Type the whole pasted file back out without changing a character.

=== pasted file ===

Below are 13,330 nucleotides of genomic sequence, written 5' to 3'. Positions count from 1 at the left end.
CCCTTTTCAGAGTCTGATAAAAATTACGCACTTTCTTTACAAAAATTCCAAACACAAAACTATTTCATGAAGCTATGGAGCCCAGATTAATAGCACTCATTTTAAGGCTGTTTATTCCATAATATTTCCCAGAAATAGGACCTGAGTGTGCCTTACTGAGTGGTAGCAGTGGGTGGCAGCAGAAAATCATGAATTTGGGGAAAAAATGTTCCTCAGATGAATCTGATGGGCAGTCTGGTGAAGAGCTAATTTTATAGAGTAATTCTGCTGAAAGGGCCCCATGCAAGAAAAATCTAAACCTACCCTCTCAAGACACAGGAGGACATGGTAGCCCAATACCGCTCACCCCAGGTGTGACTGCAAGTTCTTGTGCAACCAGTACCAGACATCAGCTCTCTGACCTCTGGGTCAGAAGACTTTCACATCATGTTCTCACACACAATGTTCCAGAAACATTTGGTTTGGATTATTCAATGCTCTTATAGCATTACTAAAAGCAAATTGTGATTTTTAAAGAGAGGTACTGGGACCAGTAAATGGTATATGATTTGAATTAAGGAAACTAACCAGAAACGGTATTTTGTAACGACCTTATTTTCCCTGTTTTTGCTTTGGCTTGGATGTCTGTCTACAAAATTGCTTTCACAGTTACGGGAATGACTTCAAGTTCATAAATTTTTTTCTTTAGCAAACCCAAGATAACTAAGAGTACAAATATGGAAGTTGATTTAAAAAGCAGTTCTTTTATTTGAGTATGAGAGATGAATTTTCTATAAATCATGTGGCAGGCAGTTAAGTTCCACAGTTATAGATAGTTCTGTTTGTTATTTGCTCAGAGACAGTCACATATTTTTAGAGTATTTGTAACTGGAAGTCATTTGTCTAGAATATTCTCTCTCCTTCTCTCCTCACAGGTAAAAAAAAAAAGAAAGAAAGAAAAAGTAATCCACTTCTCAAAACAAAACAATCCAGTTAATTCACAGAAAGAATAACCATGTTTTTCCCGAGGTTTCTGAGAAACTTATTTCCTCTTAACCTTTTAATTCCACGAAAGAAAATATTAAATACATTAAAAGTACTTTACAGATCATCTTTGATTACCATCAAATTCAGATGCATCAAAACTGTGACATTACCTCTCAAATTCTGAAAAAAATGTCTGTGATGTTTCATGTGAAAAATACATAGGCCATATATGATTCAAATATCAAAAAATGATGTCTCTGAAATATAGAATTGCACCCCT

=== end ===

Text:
Below are 13,330 nucleotides of genomic sequence, written 5' to 3'. Positions count from 1 at the left end.
CCCTTTTCAGAGTCTGATAAAAATTACGCACTTTCTTTACAAAAATTCCAAACACAAAACTATTTCATGAAGCTATGGAGCCCAGATTAATAGCACTCATTTTAAGGCTGTTTATTCCATAATATTTCCCAGAAATAGGACCTGAGTGTGCCTTACTGAGTGGTAGCAGTGGGTGGCAGCAGAAAATCATGAATTTGGGGAAAAAATGTTCCTCAGATGAATCTGATGGGCAGTCTGGTGAAGAGCTAATTTTATAGAGTAATTCTGCTGAAAGGGCCCCATGCAAGAAAAATCTAAACCTACCCTCTCAAGACACAGGAGGACATGGTAGCCCAATACCGCTCACCCCAGGTGTGACTGCAAGTTCTTGTGCAACCAGTACCAGACATCAGCTCTCTGACCTCTGGGTCAGAAGACTTTCACATCATGTTCTCACACACAATGTTCCAGAAACATTTGGTTTGGATTATTCAATGCTCTTATAGCATTACTAAAAGCAAATTGTGATTTTTAAAGAGAGGTACTGGGACCAGTAAATGGTATATGATTTGAATTAAGGAAACTAACCAGAAACGGTATTTTGTAACGACCTTATTTTCCCTGTTTTTGCTTTGGCTTGGATGTCTGTCTACAAAATTGCTTTCACAGTTACGGGAATGACTTCAAGTTCATAAATTTTTTTCTTTAGCAAACCCAAGATAACTAAGAGTACAAATATGGAAGTTGATTTAAAAAGCAGTTCTTTTATTTGAGTATGAGAGATGAATTTTCTATAAATCATGTGGCAGGCAGTTAAGTTCCACAGTTATAGATAGTTCTGTTTGTTATTTGCTCAGAGACAGTCACATATTTTTAGAGTATTTGTAACTGGAAGTCATTTGTCTAGAATATTCTCTCTCCTTCTCTCCTCACAGGTAAAAAAAAAAAGAAAGAAAGAAAAAGTAATCCACTTCTCAAAACAAAACAATCCAGTTAATTCACAGAAAGAATAACCATGTTTTTCCCGAGGTTTCTGAGAAACTTATTTCCTCTTAACCTTTTAATTCCACGAAAGAAAATATTAAATACATTAAAAGTACTTTACAGATCATCTTTGATTACCATCAAATTCAGATGCATCAAAACTGTGACATTACCTCTCAAATTCTGAAAAAAATGTCTGTGATGTTTCATGTGAAAAATACATAGGCCATATATGATTCAAATATCAAAAAATGATGTCTCTGAAATATAGAATTGCACCCCT